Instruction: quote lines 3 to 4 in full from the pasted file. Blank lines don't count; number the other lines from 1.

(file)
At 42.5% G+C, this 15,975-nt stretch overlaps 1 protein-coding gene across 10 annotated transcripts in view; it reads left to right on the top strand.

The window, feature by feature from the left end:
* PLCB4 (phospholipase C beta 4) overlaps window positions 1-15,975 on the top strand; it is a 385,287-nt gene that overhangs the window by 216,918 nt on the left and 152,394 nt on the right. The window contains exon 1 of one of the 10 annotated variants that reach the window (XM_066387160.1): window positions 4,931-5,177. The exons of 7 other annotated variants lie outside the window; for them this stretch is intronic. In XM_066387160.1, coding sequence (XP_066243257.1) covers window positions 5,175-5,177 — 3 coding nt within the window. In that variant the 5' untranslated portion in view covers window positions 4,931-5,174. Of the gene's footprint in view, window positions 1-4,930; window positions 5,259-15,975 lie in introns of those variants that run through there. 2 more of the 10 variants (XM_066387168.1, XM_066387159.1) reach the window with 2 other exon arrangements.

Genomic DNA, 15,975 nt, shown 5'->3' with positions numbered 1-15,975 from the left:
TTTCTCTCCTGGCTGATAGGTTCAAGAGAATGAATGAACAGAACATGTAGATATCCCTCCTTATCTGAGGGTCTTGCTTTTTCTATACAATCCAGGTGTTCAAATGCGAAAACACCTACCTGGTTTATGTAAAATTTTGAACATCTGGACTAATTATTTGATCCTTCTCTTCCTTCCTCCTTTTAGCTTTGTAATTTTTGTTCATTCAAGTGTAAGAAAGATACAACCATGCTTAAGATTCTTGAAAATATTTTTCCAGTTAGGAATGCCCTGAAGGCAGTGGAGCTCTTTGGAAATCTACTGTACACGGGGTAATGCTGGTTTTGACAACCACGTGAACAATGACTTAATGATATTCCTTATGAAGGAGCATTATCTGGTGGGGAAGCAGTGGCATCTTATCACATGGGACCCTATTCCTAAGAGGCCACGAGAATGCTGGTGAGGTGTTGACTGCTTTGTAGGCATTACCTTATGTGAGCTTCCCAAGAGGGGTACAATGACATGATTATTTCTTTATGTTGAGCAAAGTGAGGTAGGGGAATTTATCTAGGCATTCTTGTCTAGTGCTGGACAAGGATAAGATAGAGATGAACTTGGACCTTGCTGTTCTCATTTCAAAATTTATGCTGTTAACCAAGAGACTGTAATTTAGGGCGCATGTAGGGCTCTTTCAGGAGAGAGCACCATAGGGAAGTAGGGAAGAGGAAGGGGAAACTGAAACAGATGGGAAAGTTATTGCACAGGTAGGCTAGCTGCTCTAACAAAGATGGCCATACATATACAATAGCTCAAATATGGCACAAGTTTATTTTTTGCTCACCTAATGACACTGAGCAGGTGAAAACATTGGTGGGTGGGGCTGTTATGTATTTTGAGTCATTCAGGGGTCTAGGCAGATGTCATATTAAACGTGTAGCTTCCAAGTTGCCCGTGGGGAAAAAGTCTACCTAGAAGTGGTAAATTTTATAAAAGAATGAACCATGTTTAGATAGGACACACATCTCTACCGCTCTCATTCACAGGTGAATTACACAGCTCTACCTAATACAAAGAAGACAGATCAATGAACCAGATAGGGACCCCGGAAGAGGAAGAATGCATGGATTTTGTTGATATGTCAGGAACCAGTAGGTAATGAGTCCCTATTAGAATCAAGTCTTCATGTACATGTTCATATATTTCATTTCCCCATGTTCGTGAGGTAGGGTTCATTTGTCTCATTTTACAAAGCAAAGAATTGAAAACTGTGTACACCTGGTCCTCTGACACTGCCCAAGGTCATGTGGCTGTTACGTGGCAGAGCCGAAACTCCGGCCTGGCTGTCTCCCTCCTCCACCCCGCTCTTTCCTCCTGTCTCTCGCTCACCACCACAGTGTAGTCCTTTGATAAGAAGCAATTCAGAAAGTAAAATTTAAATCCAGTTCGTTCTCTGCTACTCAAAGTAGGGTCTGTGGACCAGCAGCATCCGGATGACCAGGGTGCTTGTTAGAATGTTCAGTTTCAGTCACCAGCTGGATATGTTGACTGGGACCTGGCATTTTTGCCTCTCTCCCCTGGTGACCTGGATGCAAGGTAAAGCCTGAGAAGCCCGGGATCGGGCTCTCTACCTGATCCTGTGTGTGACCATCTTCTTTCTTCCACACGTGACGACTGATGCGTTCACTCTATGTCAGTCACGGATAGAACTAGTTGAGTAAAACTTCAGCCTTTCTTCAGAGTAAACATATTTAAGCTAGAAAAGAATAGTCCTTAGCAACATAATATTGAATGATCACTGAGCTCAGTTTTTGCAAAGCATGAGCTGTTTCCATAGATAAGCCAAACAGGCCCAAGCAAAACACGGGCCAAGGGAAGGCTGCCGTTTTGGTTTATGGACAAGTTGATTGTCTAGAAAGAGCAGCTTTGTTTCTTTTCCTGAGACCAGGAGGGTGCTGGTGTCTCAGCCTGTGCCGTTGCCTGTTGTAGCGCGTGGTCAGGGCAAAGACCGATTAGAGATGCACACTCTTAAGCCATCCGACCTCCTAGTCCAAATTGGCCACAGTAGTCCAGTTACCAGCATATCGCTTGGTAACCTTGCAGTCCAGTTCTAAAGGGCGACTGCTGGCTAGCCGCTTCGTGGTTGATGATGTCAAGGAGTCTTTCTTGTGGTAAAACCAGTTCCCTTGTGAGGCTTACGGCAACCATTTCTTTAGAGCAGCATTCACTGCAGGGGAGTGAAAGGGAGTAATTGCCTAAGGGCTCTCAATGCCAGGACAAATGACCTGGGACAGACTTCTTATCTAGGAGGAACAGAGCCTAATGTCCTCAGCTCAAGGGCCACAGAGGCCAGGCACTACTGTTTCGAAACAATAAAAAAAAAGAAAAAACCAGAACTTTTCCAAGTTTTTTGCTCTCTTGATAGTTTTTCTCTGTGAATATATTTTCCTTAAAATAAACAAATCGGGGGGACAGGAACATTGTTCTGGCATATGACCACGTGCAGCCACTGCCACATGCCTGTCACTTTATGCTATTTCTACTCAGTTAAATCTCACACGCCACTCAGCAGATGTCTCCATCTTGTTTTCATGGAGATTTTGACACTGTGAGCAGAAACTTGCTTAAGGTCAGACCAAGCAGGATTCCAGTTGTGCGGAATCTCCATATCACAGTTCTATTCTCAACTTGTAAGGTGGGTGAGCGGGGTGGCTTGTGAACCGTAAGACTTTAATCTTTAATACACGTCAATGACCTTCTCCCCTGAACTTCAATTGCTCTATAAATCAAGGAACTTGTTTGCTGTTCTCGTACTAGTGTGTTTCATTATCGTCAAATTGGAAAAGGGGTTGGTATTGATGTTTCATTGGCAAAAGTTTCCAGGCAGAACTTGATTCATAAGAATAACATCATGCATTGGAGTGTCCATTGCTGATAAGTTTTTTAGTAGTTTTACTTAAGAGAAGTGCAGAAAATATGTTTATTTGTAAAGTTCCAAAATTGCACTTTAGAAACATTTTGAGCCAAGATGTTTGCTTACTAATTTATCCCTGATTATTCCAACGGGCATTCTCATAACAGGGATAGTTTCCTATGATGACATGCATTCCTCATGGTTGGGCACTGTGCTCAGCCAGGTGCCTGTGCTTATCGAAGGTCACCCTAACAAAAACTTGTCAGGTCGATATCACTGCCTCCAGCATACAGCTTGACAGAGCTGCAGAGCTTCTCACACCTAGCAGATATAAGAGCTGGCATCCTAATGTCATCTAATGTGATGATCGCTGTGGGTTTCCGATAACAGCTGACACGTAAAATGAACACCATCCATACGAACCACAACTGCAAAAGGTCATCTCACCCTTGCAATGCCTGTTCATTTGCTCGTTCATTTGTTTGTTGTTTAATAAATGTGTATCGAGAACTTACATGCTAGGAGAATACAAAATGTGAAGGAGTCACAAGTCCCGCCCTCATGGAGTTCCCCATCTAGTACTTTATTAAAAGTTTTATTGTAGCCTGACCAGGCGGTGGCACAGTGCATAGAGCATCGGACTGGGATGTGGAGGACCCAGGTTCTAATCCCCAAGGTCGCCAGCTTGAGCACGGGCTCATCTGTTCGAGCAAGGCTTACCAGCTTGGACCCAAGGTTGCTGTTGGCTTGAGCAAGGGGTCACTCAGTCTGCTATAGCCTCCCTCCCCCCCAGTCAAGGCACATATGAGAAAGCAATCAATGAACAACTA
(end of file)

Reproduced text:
* PLCB4 (phospholipase C beta 4) overlaps window positions 1-15,975 on the top strand; it is a 385,287-nt gene that overhangs the window by 216,918 nt on the left and 152,394 nt on the right. The window contains exon 1 of one of the 10 annotated variants that reach the window (XM_066387160.1): window positions 4,931-5,177. The exons of 7 other annotated variants lie outside the window; for them this stretch is intronic. In XM_066387160.1, coding sequence (XP_066243257.1) covers window positions 5,175-5,177 — 3 coding nt within the window. In that variant the 5' untranslated portion in view covers window positions 4,931-5,174. Of the gene's footprint in view, window positions 1-4,930; window positions 5,259-15,975 lie in introns of those variants that run through there. 2 more of the 10 variants (XM_066387168.1, XM_066387159.1) reach the window with 2 other exon arrangements.

Genomic DNA, 15,975 nt, shown 5'->3' with positions numbered 1-15,975 from the left: